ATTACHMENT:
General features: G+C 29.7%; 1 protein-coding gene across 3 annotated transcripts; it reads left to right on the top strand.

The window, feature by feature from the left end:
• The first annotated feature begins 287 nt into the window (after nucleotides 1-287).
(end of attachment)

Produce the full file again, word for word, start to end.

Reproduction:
General features: G+C 29.7%; 1 protein-coding gene across 3 annotated transcripts; it reads left to right on the top strand.

The window, feature by feature from the left end:
• The first annotated feature begins 287 nt into the window (after nucleotides 1-287).